Floor drains have been installed, a large walk-in cooler has been constructed, and an office is in place. A few more finishing touches and Williams will begin making cider under the aptly named brand Apple Valley Cider. His current plan is to have bottles of his three ciders: a semi-sweet, peach, and black currant on store shelves near the beginning of February.

No stranger to what it takes to come up with craft recipes, execute on the tasty ideas, and then market and sell, William’s started his professional brewing career at Walter’s Brewing in Pueblo. He has since moved on, citing the desire to move from employee to owner of his own business as the main reason.

Williams has been experimenting and making cider almost from day one of his homebrewing days, and has continued to do so even when he moved on to brewing professionally. It has been a learning process, but one that he feels has led up to the point where he’s ready to share with the outside world.

Brewing beer and making cider are similar in a few ways, namely starting with a sugary substance that you add yeast. However, the process is vastly different when it comes to the amount of labor required during the brewing process itself. Instead of long, hot, and heavy brewing sessions where larger burners and heavy bags of grain are required, making cider consists of mixing juice with water, adding some yeast, and waiting for nature to do its thing. That may be a bit simplified, but you get the point.

The more intense part of the process is going to be bottling and kegging cider for distribution. Currently, Williams plans to distribute everywhere he can within an hour drive of Penrose. So, that means Pueblo County, El Paso County, and Fremont County. Salida and Buena Vista will potentially be included in the first round of cities he will self-distribute in.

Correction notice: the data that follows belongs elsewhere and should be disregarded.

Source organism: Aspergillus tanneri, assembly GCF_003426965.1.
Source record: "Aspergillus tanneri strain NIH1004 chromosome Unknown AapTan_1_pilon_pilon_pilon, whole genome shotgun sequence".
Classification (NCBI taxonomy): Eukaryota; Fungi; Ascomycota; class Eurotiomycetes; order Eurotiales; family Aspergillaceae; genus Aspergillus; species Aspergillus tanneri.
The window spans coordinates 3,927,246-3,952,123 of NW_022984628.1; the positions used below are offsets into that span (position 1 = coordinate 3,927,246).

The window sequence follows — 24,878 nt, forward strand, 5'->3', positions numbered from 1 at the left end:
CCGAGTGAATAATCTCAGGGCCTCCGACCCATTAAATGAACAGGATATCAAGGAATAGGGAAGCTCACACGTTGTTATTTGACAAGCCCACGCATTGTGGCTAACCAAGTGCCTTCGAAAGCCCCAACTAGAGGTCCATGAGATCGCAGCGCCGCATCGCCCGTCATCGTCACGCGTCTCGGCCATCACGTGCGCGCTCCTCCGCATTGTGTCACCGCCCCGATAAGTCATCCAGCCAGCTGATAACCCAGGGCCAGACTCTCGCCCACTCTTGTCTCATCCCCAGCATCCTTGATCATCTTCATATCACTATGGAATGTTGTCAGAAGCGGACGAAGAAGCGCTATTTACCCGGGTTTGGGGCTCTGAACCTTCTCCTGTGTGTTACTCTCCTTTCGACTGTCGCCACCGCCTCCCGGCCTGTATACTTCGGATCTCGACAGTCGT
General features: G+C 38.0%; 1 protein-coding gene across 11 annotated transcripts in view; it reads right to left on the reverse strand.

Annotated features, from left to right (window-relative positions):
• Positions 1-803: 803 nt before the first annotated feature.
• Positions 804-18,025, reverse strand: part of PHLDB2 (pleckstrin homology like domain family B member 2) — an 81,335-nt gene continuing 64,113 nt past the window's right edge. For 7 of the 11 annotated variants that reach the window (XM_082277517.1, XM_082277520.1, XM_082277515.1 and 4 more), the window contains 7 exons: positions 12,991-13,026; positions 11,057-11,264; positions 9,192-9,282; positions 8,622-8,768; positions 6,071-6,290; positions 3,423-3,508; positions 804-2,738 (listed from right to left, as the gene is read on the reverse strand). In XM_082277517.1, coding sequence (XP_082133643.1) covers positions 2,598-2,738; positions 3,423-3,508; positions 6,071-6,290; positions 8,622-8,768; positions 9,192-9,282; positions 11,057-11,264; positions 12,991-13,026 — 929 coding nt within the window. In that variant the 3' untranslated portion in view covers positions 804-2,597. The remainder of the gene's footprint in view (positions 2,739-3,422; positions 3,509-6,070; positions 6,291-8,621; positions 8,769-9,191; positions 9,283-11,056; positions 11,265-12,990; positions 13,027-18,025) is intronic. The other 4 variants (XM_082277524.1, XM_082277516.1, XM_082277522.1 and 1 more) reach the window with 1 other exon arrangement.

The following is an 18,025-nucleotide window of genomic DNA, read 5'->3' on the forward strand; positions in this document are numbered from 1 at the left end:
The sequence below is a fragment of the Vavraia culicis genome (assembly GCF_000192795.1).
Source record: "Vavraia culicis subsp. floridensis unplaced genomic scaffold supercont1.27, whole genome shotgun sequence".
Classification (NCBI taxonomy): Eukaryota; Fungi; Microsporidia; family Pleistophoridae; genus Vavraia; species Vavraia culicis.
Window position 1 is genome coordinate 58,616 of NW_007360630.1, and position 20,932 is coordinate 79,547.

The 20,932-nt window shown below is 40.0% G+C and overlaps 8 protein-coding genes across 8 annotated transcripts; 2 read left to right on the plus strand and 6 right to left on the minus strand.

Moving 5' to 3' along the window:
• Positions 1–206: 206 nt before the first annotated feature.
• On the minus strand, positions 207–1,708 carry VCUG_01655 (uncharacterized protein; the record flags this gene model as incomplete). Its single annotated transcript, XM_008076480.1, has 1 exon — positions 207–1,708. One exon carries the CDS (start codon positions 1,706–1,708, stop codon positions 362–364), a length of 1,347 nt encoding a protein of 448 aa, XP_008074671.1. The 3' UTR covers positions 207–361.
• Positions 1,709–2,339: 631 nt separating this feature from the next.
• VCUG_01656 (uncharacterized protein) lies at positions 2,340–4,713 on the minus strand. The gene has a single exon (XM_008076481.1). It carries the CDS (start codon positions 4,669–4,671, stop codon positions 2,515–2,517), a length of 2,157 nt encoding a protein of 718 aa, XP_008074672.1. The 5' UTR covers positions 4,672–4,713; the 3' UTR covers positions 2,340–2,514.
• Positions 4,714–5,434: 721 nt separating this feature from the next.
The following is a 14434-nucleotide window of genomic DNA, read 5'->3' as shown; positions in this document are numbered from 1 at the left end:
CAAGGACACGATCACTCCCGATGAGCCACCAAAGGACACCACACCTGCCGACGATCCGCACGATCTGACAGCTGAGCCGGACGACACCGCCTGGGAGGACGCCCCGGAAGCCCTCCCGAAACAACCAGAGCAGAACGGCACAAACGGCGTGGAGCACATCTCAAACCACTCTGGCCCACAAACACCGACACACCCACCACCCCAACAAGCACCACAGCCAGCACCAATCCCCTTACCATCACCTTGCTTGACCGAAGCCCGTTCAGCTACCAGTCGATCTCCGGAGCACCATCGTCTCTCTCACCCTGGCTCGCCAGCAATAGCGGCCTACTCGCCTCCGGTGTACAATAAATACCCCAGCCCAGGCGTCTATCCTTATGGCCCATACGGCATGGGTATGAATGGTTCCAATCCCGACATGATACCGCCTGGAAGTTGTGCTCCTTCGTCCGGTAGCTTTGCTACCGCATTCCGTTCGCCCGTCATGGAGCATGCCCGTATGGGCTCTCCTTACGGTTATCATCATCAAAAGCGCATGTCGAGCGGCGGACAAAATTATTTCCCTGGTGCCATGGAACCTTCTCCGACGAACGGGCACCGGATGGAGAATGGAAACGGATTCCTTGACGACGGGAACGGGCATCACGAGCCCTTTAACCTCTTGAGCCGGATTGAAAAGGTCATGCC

As a member of the Steel City Brewers homebrew club, I’ve known Williams for a couple of years now. During that time, I’ve had the chance to taste some of his ciders. More recently, he started asking the club to taste what (unknown to us at the time) would soon become his first three cider variations for Apple Valley Cidery. Over the course of several months and several iterations, I tasted ciders that went from decent to OMG YOU NEED TO SELL THIS.

Apple Valley Cider

The semi-sweet cider has plenty of apple flavor with a pleasant amount of sweetness. The peach cider is, in not so many words, delicious. It tastes exactly like the peach candy rings you can get from a convenience store—only better. It’s not overly sweet, and the peach is clearly present from start to finish. As for the black currant cider, there’s a notable tartness to the cider that’s rather enjoyable.

Apple Valley Cider won’t have a formal taproom. Instead, the Broadway’s Bar & Grill next door will serve as an informal taproom where you can try out any of the currently available ciders. Williams will have a grand opening party and special tastings as new flavors are released in the front room of Apple Valley Ciders.

Speaking of special tastings, Williams is working with Jenkins Farms to create a special release Apple Valley Cider made with apples from the Jenkins’ orchard. Exact details and timing are still being worked out, but I could tell by the excitement on his face that it’s going to be big.